Jen on Assessment

Jen wrote this and it cuts to the chase big time:

I am trying to spend the least amount of time possible thinking about, entering and scheming the grades. It is such an energy suck. But inevitably I get sidetracked by CI teachers who have these elaborate systems and who address every point in ACTFL 5 Cs and the various breakdowns of that. I do not want to spend my time cross referencing. Ugh! Then I feel inept and lazy because I just want to have Interpretive reading, listening and interpersonal in the grading system and call it good.

I am aware of the universally accepted law that “we do not grade behavior.” And I agree with this. But in our classes we are not “grading”, we are “assessing” and we are assessing specific observable skills that help each individual student attend to the input, in addition to helping the group to maintain an input-conducive atmosphere.

I know this is outside the scope of “the research” but “the research” attempts to describe and quantify the mechanisms and causes of acquisition. It does not deal with individual student’s coping and management of externals (all the distractions that prevent them from physically hearing the input and those that prevent them from processing it). Aren’t these issues the biggest elephant in the whole school system?

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14 thoughts on “Jen on Assessment”

  1. Yes they are. That is why Ben and Tina are the only ones that have an answer for this. Scott Benedict has some good stuff too and I respect him as a TPRS/CI guy (he is pro-NT by the way and he always gives Ben credit) but his grading stuff seems like a bit too much work for me.

    And in the end the only thing that parents are about from a language class is the percentage grade at the end of the year. They don’t care if that means proficiency or it’s participation. They want the grade, they want the hoop to jump through. If you can give them the A and their kids actually learn something and enjoy it- even better.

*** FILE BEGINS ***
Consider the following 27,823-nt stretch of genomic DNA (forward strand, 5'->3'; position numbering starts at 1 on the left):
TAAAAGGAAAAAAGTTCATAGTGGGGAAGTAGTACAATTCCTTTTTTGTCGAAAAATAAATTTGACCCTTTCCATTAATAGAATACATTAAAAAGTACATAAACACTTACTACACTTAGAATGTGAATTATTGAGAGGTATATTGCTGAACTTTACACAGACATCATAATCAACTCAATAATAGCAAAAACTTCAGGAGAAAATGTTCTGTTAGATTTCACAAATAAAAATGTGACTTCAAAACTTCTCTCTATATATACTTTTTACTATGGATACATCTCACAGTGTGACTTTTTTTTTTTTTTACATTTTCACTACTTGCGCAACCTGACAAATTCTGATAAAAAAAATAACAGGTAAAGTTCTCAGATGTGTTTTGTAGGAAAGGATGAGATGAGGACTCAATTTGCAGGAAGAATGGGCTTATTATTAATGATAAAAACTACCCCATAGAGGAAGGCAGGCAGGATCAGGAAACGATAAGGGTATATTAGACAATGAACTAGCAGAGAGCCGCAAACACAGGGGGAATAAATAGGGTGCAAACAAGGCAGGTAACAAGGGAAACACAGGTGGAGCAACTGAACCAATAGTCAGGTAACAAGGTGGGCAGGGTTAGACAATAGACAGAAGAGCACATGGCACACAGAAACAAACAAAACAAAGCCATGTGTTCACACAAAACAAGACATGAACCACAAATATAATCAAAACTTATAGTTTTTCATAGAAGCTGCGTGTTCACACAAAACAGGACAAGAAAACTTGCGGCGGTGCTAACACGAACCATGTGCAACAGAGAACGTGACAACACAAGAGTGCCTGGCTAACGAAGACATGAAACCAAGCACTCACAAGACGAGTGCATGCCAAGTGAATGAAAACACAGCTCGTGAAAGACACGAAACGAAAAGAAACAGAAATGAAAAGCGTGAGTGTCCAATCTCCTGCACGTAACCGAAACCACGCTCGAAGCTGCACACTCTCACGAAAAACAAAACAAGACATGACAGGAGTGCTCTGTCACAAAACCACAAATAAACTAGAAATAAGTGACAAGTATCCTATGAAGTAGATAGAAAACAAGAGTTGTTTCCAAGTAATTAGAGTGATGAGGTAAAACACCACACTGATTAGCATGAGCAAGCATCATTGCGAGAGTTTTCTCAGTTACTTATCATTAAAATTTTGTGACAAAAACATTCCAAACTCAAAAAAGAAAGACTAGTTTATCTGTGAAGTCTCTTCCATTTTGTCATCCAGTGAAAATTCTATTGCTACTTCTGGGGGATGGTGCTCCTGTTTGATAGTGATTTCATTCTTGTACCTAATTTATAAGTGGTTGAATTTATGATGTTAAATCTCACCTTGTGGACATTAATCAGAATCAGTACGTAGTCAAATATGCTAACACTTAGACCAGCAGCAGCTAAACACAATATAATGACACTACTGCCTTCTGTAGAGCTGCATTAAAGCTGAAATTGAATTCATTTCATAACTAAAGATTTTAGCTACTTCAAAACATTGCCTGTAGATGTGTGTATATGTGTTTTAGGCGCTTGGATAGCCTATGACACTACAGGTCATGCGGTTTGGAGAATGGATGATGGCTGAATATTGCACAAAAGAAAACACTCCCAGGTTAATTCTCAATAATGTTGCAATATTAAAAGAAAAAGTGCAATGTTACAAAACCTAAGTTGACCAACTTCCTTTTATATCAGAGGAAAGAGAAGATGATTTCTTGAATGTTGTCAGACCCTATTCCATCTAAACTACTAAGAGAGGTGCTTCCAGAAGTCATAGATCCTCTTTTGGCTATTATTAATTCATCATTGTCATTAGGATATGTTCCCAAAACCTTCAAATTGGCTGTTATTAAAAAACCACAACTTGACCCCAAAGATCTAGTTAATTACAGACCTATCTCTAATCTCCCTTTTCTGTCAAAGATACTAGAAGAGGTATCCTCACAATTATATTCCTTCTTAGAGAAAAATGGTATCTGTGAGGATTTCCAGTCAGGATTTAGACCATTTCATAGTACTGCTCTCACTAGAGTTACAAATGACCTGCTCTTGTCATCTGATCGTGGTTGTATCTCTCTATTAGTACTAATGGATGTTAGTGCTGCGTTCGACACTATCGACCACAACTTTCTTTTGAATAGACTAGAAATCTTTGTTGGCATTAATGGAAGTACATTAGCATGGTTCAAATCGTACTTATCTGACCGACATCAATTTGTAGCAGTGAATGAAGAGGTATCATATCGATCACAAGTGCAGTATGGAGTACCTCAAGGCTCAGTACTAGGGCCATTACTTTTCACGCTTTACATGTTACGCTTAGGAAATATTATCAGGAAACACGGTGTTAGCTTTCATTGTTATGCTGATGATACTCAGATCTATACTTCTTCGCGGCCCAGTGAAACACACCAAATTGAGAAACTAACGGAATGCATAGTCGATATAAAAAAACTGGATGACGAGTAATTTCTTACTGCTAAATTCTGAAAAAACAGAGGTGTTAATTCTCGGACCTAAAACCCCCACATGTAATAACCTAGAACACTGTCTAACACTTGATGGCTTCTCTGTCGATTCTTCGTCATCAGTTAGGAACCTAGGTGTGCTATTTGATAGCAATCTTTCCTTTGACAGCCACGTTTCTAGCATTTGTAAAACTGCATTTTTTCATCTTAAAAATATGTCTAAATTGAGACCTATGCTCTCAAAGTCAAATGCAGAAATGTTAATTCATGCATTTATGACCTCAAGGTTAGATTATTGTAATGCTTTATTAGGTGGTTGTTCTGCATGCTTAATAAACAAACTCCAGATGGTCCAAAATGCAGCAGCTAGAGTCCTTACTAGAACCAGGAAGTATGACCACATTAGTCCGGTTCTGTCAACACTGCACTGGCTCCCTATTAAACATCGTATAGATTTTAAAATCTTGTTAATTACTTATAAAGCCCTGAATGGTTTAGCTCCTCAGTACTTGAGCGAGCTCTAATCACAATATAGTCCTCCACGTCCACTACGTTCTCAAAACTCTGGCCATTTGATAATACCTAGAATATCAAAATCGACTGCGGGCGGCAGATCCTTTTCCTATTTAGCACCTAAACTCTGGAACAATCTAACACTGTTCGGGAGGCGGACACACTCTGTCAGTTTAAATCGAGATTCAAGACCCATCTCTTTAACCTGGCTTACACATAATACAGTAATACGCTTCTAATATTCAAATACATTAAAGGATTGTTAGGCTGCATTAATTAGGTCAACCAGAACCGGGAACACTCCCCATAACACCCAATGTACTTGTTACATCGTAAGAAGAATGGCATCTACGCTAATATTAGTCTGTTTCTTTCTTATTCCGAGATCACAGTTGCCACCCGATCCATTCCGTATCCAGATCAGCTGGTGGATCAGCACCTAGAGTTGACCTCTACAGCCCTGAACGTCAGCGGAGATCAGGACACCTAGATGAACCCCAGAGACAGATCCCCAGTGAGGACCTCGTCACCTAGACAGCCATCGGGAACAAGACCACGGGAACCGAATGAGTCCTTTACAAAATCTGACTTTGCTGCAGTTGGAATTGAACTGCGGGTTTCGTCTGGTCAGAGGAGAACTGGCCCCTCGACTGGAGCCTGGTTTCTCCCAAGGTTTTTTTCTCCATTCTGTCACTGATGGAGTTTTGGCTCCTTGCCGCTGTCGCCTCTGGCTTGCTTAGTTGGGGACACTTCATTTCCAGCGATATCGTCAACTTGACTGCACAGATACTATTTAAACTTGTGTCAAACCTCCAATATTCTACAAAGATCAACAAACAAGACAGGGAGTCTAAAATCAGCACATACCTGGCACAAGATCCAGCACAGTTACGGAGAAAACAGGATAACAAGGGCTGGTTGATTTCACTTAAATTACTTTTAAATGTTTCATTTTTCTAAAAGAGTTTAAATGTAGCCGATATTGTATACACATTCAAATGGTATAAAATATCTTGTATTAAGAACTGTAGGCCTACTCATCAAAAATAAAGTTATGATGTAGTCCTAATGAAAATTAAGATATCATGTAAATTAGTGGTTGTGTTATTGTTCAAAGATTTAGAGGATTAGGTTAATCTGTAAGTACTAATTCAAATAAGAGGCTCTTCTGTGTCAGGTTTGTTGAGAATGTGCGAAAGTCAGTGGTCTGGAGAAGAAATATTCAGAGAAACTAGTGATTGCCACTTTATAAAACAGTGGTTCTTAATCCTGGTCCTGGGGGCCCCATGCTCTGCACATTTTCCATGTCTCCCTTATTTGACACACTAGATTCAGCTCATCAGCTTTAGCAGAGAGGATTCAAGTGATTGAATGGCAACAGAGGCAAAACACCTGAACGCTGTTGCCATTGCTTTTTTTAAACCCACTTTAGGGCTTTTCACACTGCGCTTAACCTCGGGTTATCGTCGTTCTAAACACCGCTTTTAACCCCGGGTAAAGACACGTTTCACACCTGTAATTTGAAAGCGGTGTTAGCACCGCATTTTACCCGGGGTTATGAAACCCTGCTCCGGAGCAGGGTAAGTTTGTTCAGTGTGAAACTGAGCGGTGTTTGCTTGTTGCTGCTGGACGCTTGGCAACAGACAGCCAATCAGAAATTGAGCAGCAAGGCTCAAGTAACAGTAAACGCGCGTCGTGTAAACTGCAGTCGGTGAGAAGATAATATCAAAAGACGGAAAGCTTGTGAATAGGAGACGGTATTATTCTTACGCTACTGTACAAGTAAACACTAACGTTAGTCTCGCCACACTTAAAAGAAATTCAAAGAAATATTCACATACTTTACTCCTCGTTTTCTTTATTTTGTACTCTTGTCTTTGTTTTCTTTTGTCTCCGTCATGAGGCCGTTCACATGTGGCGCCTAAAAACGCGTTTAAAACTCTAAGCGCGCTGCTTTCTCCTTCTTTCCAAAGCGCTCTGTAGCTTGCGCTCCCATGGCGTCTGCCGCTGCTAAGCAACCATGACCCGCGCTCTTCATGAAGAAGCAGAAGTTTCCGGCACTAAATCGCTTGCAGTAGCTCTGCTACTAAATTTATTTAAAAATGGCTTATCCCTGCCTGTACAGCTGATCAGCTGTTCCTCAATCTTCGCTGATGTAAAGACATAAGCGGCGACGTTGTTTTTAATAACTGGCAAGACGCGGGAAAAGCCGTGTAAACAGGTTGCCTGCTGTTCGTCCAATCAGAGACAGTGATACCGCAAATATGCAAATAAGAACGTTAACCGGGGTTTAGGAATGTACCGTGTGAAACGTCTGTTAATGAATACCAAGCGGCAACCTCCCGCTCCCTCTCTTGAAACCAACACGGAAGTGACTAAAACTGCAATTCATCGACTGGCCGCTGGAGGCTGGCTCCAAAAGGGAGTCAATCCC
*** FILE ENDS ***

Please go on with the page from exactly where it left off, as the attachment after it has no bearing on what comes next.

I mean there are parents that genuinely want their kids to learn but I think that most people believe that “You can’t learn a language in high school anyway.”

  2. Alisa Shapiro-Rosenberg

    The parents think that as a result of generations of futility in WL in the US. Well-educated adults have given up on the idea of successful WL classes that beget proficiency!
    Re-educating them on the potential, but also showing them our successes in acquiring basic proficiency (send home the stories for the S to read to their parents in the TL and then summarize – that kinda stuff!) is a powerful antidote.
    It may take a while to convince the lost generation – the parents who had their own futile experience in 4-8 yrs of waste-of-time WL instruction -and now see it and expect it in their own kids’ classrooms… that there is a better way…hopefully our ranks will swell, as Ben often alludes to on the PLC, and we’ll become the norm…

    1. Just wanted to share that I had Parent Conferences last night and I didn’t open my grade book once. I talked from the heart about how my job is to speak to the students in French that they understand and their job is to listen, understand, and stop me when I’m not being clear. I referenced the rubric, and talked about observable behaviors. Parents nodded their heads and smiled. My grade book is fudge city, and the grades are high high high for most students. If your kid is a real person with me in class and ready to play and interact, they are getting an A. No one argues with me on that. This was my best conference evening of my career because I DIDN’T TALK ABOUT GRADES AT ALL!

      1. Those are the best! I had a few disgruntled parents during Open House in April last year. I just sucked it up and had my freewrites ready for the next set of parents, praising their child for writing so much and so well.

        1. The free writes and the accompanying bar graphs set the standard and when you open up a spring parent conference w the bar graphs and ask the STUDENT to start the conference and the kid – even a snotty one – leans in and points to their increasing gains over the year there in bar graph form it sets a nice positive tone that changes the entire conference vibe. All that snot dries up fast when you have such an artifact for the spring. And you are pretty much guaranteed increased word counts as long as you keep giving them CI all through the year. Even snots can’t help but learn when you just keep giving them CI.